The mist thickened, whitened, took on the fresh fragrance of a time far closer to the Creation that I had ever known. And out of that deepening mist, the oak tree's voice went on, "Do you remember the cold winter, old man, when the river seemed forever frozen?"
"Yes, I remember," my Granddad answered, at first with a hint of a fond recollection that then faded into an anxious worry as if he were reluctant to go. "Yes, I remember the cold."
"The cold", as if he were talking of an historic moment - no, more as if he were talking of an entity, a someone, a sinister someone.
"Granddad, was there something different about that winter? Was it long ago?
"It was long ago, ... and maybe ... that it is why the old man speaks of it so ... it was ... it was ... before you were among us. And in a certain sense I am not sre you or I will ever fully understand ... before I was here among us or even this old man in the tree.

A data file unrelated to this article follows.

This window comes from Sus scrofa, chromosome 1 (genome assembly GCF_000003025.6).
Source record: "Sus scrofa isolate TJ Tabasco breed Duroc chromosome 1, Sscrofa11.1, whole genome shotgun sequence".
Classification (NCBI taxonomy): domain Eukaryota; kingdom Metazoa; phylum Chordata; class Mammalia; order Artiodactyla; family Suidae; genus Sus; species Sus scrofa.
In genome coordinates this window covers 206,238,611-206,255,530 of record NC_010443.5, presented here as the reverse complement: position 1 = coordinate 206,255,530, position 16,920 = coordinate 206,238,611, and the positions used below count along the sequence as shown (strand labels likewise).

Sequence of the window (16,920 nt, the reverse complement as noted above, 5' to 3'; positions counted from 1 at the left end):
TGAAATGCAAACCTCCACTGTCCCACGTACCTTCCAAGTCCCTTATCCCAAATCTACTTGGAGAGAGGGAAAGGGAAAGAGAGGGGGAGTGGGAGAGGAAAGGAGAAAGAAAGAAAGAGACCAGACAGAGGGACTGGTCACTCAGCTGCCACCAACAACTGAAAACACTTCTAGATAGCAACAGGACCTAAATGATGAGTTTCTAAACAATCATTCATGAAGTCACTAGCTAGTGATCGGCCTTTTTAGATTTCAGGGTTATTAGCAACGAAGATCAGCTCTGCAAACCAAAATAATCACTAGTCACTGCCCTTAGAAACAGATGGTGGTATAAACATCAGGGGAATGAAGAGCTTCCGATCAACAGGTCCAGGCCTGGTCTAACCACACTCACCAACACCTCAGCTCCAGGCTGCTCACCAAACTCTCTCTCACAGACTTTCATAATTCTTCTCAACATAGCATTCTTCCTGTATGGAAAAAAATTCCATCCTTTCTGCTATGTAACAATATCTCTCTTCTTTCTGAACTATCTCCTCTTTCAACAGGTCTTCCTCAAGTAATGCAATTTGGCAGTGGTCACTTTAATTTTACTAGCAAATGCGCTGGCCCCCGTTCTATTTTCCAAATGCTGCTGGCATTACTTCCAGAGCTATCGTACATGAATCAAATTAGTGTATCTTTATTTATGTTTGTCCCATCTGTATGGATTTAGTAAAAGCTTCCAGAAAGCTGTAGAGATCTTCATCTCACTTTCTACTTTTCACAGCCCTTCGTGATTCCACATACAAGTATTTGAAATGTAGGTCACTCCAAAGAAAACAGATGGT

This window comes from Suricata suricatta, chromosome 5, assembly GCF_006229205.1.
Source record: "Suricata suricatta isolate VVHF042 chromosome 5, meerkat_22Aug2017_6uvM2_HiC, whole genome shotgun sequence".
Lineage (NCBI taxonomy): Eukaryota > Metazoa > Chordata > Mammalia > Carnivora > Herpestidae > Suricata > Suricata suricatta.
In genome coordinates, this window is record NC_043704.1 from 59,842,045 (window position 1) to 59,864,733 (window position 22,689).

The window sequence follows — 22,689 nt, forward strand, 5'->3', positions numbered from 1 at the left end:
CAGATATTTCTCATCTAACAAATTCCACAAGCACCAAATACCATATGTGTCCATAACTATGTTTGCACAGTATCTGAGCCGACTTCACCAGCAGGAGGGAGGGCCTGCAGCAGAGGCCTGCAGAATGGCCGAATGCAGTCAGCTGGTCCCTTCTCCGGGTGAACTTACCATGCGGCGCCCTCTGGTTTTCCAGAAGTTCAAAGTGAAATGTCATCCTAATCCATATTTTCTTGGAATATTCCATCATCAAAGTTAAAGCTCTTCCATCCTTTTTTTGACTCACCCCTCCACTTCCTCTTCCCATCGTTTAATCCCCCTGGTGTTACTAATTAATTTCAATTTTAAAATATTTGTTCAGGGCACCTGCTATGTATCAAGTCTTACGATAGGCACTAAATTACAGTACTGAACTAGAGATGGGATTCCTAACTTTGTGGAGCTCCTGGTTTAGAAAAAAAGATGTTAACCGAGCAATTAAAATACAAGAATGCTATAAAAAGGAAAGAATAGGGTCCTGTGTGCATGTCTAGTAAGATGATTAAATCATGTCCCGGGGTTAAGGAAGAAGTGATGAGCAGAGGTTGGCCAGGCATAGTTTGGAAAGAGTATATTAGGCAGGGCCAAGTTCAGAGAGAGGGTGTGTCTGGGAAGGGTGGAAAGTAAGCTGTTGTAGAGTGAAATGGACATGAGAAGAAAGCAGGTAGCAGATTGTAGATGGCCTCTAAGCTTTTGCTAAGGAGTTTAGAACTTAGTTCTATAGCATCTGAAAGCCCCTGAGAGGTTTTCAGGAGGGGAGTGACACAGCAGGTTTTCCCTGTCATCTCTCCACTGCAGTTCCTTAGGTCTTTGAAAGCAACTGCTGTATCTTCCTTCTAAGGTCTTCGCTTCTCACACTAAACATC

"How can this be, Grandad?"
"Because all that ever was still lingers," my grandfather began to answer, but then the oak tree's voice took over, "...for that is where all moments are created, there in of the lingering past."
After a time for wondering, "And the winter was very cold?" I asked, returning to the unshared memory.
"Yes, it was very cold, very cold, that winter when we wandered off, when we old ones got lost in the younger world.